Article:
Despite a number of debates in presidential primaries, the tax plans of the candidates have yet to be a central issue. That will likely change because voters routinely see tax issues as very important. Since the former chairman of the House Ways and Means Committee is now the Speaker of the House, the chance Congress will consider a reform plan are much higher. However, the country needs the right kind of tax reform, which does not include a value-added tax (VAT) as has been proposed by two candidates.
A VAT is a consumption tax, common in Europe, added to a product or service at every stage of production and also on the final sale. Currently in the U.S., any sales tax is only imposed at the final point of sale to consumers.
The VAT is attractive to those who:
- Place a high value on the efficiency of government to be able to sweep in tax revenues;
- Want to grow government; and
- Do not want the amount of tax collected to be particularly obvious because a VAT is likely the murkiest of all taxes.
Whether or not those proposing such taxes are interested in expanding the scope of government is almost irrelevant, because once the tools for such expansion are in place they can be used by future politicians to grow government subtly. Similarly, whether a tax is labeled as a VAT or not is also irrelevant if the function is the same—for example by not allowing companies to deduct wages.
One absolute principle of appropriate tax reform is transparency—citizens should know what is taxed and at what rate. A VAT is antithetical to that goal. Lawmakers can easily increase taxes with little public awareness, and hence little public reaction, because the public is left unaware of the layers upon layers of tax stacked onto a product or service as it makes its way from raw material to finished good. The point of sale price is paid without any awareness of the total amount of tax included.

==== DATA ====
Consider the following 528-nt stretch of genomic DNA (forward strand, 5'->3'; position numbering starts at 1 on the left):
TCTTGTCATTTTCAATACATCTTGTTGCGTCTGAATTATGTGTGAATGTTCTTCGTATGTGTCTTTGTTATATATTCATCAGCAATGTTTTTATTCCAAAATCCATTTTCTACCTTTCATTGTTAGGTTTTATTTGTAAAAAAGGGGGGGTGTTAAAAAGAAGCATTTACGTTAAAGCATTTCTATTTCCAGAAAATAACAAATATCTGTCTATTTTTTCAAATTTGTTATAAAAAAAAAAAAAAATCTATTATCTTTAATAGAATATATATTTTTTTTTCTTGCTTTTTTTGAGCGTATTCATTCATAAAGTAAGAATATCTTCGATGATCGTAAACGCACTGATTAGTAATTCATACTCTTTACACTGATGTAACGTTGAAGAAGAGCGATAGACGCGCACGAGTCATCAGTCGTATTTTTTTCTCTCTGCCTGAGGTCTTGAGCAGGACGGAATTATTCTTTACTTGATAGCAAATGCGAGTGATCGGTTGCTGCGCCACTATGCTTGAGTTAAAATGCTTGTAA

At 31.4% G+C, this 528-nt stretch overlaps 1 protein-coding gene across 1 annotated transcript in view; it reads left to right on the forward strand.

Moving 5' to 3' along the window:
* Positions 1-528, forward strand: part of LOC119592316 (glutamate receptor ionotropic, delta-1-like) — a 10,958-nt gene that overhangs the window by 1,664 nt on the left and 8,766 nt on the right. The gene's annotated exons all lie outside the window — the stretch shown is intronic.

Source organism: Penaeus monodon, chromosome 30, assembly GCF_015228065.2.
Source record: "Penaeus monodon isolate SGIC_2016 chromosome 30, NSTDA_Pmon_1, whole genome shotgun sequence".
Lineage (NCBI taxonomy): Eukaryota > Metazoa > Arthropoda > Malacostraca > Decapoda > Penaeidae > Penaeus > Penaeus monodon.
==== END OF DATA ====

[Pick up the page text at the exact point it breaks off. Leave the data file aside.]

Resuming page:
By contrast, a "transparent" tax system makes clear to taxpayers how much government costs and who is paying for it. As IPI explains in "A Framework For Tax Reform",
"Visibility is necessary for voters to determine effectively the amount and composition of government spending at which its benefits match its costs. Visibility is a key element in providing political efficiency.
Transparency requires that taxes be levied as openly as possible with some form of annual accounting through which individuals can tally up the full amount of taxes they have paid over the course of the year.
Transparency also requires that revenues not be collected from taxes buried in business transactions, which allows the tax burden to be passed invisibly forward to consumers and backwards to investors and lenders. Since taxes are really paid out of income, taxes are most visible when they are collected directly from people out of their income (properly defined and measured)."
Perhaps more than ever the public is demanding greater understanding and transparency in government operations. To introduce a hidden tax as part of a tax plan is a sure path to failure of transparency, and a failure to serve the citizens.